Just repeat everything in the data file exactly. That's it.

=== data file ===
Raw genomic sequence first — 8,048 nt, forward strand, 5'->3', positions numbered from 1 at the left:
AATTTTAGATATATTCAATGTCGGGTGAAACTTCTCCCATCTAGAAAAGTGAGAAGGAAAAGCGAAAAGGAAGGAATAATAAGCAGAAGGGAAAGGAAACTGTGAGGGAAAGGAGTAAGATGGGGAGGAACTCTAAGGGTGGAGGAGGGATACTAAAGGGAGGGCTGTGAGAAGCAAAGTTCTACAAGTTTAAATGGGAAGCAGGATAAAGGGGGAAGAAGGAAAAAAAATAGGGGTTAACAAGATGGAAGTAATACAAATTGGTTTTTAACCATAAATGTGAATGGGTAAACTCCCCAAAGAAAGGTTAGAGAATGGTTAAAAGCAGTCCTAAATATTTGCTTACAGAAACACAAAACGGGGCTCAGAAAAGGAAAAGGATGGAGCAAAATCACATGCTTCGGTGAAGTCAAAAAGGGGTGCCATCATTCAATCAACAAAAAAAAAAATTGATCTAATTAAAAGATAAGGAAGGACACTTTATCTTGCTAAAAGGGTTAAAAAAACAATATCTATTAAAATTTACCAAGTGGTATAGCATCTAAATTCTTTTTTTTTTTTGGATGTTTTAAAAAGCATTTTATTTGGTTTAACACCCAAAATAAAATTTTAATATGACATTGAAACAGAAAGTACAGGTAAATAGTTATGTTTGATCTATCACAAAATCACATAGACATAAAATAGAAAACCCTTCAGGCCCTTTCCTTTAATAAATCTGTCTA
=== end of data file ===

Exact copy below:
Raw genomic sequence first — 8,048 nt, forward strand, 5'->3', positions numbered from 1 at the left:
AATTTTAGATATATTCAATGTCGGGTGAAACTTCTCCCATCTAGAAAAGTGAGAAGGAAAAGCGAAAAGGAAGGAATAATAAGCAGAAGGGAAAGGAAACTGTGAGGGAAAGGAGTAAGATGGGGAGGAACTCTAAGGGTGGAGGAGGGATACTAAAGGGAGGGCTGTGAGAAGCAAAGTTCTACAAGTTTAAATGGGAAGCAGGATAAAGGGGGAAGAAGGAAAAAAAATAGGGGTTAACAAGATGGAAGTAATACAAATTGGTTTTTAACCATAAATGTGAATGGGTAAACTCCCCAAAGAAAGGTTAGAGAATGGTTAAAAGCAGTCCTAAATATTTGCTTACAGAAACACAAAACGGGGCTCAGAAAAGGAAAAGGATGGAGCAAAATCACATGCTTCGGTGAAGTCAAAAAGGGGTGCCATCATTCAATCAACAAAAAAAAAAATTGATCTAATTAAAAGATAAGGAAGGACACTTTATCTTGCTAAAAGGGTTAAAAAAACAATATCTATTAAAATTTACCAAGTGGTATAGCATCTAAATTCTTTTTTTTTTTTGGATGTTTTAAAAAGCATTTTATTTGGTTTAACACCCAAAATAAAATTTTAATATGACATTGAAACAGAAAGTACAGGTAAATAGTTATGTTTGATCTATCACAAAATCACATAGACATAAAATAGAAAACCCTTCAGGCCCTTTCCTTTAATAAATCTGTCTA